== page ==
This website uses cookies to help us understand the way visitors use our website. We can't identify you with them and we don't share the data with anyone else. If you click Reject we will set a single cookie to remember your preference. Find out more in our privacy policy.

your voiceyour rightsyour choice

Making the right to vote a practical reality

5th June 2017

Image shows Adam Antonio in a London street

Adam Antonio, a trustee for The Advocacy Project, thinks information should be available to help people vote

The right to vote was hard won, but even in 2017 some people in the UK find real difficulties exercising that right. The Advocacy Project makes the right to vote a practical reality for the people we work with – whether old people in care homes, people with learning disabilities or inpatients in mental health hospitals.


Partnership with RightsInfo

The Advocacy Project is delighted to partner with RightsInfo to raise awareness of barriers that need to be removed so everyone can exercise their right to vote. Through the partnership we’re bringing together research and policy with some very down to earth practical things that can be done. You can read the election piece we’ve collaborated on with RightsInfo here.

We think RightsInfo is a great organisation doing a great job. We were thrilled that Adam Wagner, Founder and Strategic Director, gave a pro bono lecture on future of human rights as part of our CPD programme.


Only 14% of people in mental health hospitals voted in the 2010 election…

Dr Dele Olajide, Associate Medical Director at the South London & Maudsley NHS Foundation Trust, says people with mental health conditions are vulnerable and often disenfranchised. Practical things like arranging leave in order to vote or registering for a postal vote can pose real challenges, particularly for inpatients.

Kieran Katwala has lived experience of mental health problems. He is an active part of The Advocacy Project’s Different Voices group which makes sure patients in CNWL mental health hospitals can share their views to improve local services. Having been in hospital during an election, he strongly supports our work raising awareness of the right to vote on the wards. He knows how important it is for advocates and ‘voting champions’ to support on a practical level – whether registering a postal vote or arranging for leave to go to the polling station.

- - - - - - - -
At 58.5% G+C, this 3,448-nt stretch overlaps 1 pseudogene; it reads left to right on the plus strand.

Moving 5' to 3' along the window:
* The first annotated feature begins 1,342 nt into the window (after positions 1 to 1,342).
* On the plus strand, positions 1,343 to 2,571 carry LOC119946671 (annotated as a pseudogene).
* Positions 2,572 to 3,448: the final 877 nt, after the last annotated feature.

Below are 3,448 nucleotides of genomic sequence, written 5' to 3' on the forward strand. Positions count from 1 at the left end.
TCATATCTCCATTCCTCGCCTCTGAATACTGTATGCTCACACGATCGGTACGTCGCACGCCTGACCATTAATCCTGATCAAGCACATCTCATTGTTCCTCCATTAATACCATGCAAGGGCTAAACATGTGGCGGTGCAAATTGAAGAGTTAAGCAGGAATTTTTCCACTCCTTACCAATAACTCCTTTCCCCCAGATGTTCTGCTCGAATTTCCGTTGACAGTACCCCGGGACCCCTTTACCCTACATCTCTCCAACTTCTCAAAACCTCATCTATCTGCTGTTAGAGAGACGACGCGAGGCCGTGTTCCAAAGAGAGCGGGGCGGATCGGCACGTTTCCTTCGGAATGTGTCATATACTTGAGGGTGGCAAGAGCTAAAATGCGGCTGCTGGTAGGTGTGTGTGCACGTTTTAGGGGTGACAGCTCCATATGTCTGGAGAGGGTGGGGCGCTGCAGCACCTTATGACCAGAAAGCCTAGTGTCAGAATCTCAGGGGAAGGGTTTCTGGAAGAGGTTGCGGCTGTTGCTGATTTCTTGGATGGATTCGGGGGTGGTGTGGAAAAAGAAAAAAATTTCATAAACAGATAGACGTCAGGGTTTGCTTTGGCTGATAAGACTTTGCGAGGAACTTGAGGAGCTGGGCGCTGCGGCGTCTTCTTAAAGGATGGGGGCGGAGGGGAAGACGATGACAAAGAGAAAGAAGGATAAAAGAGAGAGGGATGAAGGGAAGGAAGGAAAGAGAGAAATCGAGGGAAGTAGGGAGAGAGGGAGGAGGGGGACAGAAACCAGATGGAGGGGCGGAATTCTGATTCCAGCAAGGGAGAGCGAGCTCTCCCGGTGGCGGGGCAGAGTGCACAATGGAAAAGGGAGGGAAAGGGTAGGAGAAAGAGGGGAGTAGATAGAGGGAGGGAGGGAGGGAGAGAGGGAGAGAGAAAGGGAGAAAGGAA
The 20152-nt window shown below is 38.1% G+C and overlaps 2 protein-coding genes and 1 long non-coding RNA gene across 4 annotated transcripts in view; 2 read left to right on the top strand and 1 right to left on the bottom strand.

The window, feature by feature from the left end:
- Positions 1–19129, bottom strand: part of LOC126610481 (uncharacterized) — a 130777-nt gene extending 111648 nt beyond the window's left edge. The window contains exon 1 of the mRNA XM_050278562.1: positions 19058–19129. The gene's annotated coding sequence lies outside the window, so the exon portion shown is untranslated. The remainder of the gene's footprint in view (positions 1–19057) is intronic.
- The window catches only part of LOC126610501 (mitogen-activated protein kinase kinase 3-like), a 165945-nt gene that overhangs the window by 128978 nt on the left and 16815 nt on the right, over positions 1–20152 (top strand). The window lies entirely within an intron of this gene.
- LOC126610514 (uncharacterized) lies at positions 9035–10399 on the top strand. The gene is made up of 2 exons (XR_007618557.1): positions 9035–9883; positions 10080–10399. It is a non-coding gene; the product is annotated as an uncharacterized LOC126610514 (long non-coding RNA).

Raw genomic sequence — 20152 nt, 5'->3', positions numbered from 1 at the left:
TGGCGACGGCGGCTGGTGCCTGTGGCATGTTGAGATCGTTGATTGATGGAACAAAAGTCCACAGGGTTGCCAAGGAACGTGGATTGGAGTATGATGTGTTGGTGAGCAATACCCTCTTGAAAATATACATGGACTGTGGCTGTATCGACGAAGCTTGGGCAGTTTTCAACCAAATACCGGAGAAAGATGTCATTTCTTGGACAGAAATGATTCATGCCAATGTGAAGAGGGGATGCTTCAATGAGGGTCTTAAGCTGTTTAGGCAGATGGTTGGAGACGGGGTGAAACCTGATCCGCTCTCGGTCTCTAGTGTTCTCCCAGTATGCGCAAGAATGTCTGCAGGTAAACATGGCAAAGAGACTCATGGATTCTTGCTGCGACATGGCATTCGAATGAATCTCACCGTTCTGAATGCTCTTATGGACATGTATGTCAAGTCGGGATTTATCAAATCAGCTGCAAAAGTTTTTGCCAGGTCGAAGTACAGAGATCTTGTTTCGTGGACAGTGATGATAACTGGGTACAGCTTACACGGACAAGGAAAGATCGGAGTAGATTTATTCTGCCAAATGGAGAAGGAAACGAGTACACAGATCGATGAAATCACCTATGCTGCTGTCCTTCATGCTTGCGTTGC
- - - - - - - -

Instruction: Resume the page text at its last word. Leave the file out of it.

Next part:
At The Advocacy Project, we understand the barriers people face and what’s needed (see infographic). We work closely with Central and North West London Mental Health Trust to support mental health patients to vote. Our advocates talk to people, give them the information and help them make the necessary practical arrangements. We work with CNWL’s ‘voting champions’ to make this happen.

Mike Waddington, CNWL’s Director of Communications says “Rights are the essence of citizenship and voting is first amongst them. Supporting people to use them – getting registered, reading manifestos, how to vote and getting to the polling station – is a massive organisational activity, in fact only exceeded by its importance.”


Supporting people to vote in London’s care homes

Older people can also need support in exercising their right to vote, especially in those cases where people are deemed to lack mental capacity. We raised awareness and made information about the election available in the care homes where we work. People welcomed the easy read manifestos.

We offered advocacy support to help people understand relevant information and communicate their needs. We encouraged care home managers to appoint a voting rights lead, and sent them a ‘voting rights tracker’ so they could see who has been asked about voting.


Easy read manifestos and travel planning

Robert Ebanks has learning disabilities and works for The Advocacy Project. His role involves making sure the perspectives of people with learning disabilities inform decisions made by his local council. He has been raising awareness of the right to vote amongst people with learning disabilities, helping them understand the easy read manifestos, making sure they know how to get to the polling station, and how to vote for their preferred candidate on the day.

Pandora Varrakalion is a longstanding member of one of The Advocacy Project’s ‘speaking up’ groups. She has learning disabilities. She’s passionate about people participating in decisions that affect their lives, so she helps others with learning disabilities understand the parties’ policies. She is particularly keen to make sure people know how to find their way to polling stations on election day.

Sharing the experience of voting

Each day of election week, RightsInfo is raising awareness of the right to vote by sharing the experiences of one of our service users. Click on the links as they become live each day to see what they say.

Monday: Adam Antonio
Tuesday: Kieran Katwala
Wednesday: Pandora Varrakalion
Thursday: Robert Ebanks

What good is the right to vote if practical difficulties and lack of accessible information get in the way? Small things make a huge difference. The Advocacy Project is proud our staff are working with marginalised communities, service users, and partners (including RightsInfo and CNWL) to make the right to vote a reality for people whose circumstances can leave them disenfranchised.